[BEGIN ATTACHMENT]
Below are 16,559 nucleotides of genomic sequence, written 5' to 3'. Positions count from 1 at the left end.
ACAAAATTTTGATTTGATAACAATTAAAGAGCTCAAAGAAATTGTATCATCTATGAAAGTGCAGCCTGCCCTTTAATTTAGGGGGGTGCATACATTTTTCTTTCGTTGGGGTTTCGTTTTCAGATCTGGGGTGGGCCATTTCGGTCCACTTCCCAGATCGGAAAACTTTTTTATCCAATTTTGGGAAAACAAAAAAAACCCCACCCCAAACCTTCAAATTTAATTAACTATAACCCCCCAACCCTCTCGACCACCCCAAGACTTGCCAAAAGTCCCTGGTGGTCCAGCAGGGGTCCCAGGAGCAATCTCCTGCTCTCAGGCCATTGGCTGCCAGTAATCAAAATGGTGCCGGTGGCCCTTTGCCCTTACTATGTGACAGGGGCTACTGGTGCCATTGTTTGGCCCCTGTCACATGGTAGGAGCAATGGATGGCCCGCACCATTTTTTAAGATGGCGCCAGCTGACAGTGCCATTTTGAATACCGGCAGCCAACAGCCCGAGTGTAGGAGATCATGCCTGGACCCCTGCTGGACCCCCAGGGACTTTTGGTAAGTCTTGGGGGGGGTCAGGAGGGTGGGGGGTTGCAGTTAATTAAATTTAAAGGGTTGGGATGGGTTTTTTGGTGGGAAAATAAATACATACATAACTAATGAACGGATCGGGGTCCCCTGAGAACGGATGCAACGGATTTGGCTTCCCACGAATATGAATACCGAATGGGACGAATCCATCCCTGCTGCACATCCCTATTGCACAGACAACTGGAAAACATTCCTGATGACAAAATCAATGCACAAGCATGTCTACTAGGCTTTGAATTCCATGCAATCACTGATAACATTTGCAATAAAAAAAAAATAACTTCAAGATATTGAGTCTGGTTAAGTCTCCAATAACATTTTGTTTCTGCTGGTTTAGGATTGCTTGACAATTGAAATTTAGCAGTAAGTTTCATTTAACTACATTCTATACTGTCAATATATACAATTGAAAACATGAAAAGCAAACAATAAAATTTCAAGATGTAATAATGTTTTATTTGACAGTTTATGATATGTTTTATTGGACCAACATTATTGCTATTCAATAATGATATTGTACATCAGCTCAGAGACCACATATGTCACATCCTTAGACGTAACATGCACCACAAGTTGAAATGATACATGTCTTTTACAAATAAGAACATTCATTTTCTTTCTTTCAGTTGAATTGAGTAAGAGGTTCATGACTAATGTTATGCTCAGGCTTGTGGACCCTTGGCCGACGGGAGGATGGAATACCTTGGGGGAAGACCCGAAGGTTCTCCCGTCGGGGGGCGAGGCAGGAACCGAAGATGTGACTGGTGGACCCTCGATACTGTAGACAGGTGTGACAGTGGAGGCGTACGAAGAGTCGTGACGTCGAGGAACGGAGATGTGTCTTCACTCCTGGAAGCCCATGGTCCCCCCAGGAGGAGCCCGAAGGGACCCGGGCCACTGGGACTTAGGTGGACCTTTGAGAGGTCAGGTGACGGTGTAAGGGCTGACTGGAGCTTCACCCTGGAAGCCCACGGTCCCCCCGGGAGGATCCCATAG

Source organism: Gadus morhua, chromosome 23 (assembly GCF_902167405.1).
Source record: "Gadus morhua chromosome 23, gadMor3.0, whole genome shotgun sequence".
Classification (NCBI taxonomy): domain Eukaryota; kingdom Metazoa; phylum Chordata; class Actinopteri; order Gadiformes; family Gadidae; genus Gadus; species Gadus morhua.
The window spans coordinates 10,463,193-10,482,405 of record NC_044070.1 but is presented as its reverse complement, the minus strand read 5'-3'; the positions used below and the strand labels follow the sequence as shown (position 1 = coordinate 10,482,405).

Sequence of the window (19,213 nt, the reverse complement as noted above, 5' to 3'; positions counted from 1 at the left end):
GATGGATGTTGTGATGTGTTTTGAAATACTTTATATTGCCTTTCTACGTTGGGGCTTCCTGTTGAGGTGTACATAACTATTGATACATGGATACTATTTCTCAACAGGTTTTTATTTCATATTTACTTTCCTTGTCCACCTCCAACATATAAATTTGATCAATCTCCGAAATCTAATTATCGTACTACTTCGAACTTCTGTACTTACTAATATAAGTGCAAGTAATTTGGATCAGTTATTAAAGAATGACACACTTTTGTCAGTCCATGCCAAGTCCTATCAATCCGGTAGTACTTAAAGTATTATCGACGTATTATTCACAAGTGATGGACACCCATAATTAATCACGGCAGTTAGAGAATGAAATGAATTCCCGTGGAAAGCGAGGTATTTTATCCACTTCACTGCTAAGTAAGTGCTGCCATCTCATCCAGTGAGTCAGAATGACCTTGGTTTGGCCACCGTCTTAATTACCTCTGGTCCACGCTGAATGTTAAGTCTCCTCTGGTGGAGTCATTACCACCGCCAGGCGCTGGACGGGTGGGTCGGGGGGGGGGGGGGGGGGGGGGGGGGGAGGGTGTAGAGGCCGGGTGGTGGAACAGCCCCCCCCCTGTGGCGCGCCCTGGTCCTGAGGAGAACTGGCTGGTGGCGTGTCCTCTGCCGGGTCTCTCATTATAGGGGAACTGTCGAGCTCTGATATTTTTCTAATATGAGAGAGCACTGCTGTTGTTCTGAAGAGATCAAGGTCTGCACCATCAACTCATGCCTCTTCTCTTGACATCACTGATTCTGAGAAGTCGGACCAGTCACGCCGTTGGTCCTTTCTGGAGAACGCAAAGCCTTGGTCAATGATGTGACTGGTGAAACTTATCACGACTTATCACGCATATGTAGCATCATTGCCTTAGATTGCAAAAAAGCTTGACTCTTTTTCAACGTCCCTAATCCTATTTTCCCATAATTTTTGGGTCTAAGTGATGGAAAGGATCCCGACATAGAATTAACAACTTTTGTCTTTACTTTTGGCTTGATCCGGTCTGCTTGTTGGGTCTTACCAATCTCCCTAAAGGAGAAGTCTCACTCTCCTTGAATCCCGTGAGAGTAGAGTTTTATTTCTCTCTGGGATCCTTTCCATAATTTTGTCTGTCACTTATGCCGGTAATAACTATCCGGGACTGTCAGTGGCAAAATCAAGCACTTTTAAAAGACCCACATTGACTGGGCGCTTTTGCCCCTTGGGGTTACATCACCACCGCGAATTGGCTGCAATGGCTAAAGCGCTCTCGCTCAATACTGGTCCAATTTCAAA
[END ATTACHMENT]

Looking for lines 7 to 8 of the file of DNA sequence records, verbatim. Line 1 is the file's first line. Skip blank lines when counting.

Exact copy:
Sequence of the window (19,213 nt, the reverse complement as noted above, 5' to 3'; positions counted from 1 at the left end):
GATGGATGTTGTGATGTGTTTTGAAATACTTTATATTGCCTTTCTACGTTGGGGCTTCCTGTTGAGGTGTACATAACTATTGATACATGGATACTATTTCTCAACAGGTTTTTATTTCATATTTACTTTCCTTGTCCACCTCCAACATATAAATTTGATCAATCTCCGAAATCTAATTATCGTACTACTTCGAACTTCTGTACTTACTAATATAAGTGCAAGTAATTTGGATCAGTTATTAAAGAATGACACACTTTTGTCAGTCCATGCCAAGTCCTATCAATCCGGTAGTACTTAAAGTATTATCGACGTATTATTCACAAGTGATGGACACCCATAATTAATCACGGCAGTTAGAGAATGAAATGAATTCCCGTGGAAAGCGAGGTATTTTATCCACTTCACTGCTAAGTAAGTGCTGCCATCTCATCCAGTGAGTCAGAATGACCTTGGTTTGGCCACCGTCTTAATTACCTCTGGTCCACGCTGAATGTTAAGTCTCCTCTGGTGGAGTCATTACCACCGCCAGGCGCTGGACGGGTGGGTCGGGGGGGGGGGGGGGGGGGGGGGGGGGAGGGTGTAGAGGCCGGGTGGTGGAACAGCCCCCCCCCTGTGGCGCGCCCTGGTCCTGAGGAGAACTGGCTGGTGGCGTGTCCTCTGCCGGGTCTCTCATTATAGGGGAACTGTCGAGCTCTGATATTTTTCTAATATGAGAGAGCACTGCTGTTGTTCTGAAGAGATCAAGGTCTGCACCATCAACTCATGCCTCTTCTCTTGACATCACTGATTCTGAGAAGTCGGACCAGTCACGCCGTTGGTCCTTTCTGGAGAACGCAAAGCCTTGGTCAATGATGTGACTGGTGAAACTTATCACGACTTATCACGCATATGTAGCATCATTGCCTTAGATTGCAAAAAAGCTTGACTCTTTTTCAACGTCCCTAATCCTATTTTCCCATAATTTTTGGGTCTAAGTGATGGAAAGGATCCCGACATAGAATTAACAACTTTTGTCTTTACTTTTGGCTTGATCCGGTCTGCTTGTTGGGTCTTACCAATCTCCCTAAAGGAGAAGTCTCACTCTCCTTGAATCCCGTGAGAGTAGAGTTTTATTTCTCTCTGGGATCCTTTCCATAATTTTGTCTGTCACTTATGCCGGTAATAACTATCCGGGACTGTCAGTGGCAAAATCAAGCACTTTTAAAAGACCCACATTGACTGGGCGCTTTTGCCCCTTGGGGTTACATCACCACCGCGAATTGGCTGCAATGGCTAAAGCGCTCTCGCTCAATACTGGTCCAATTTCAAA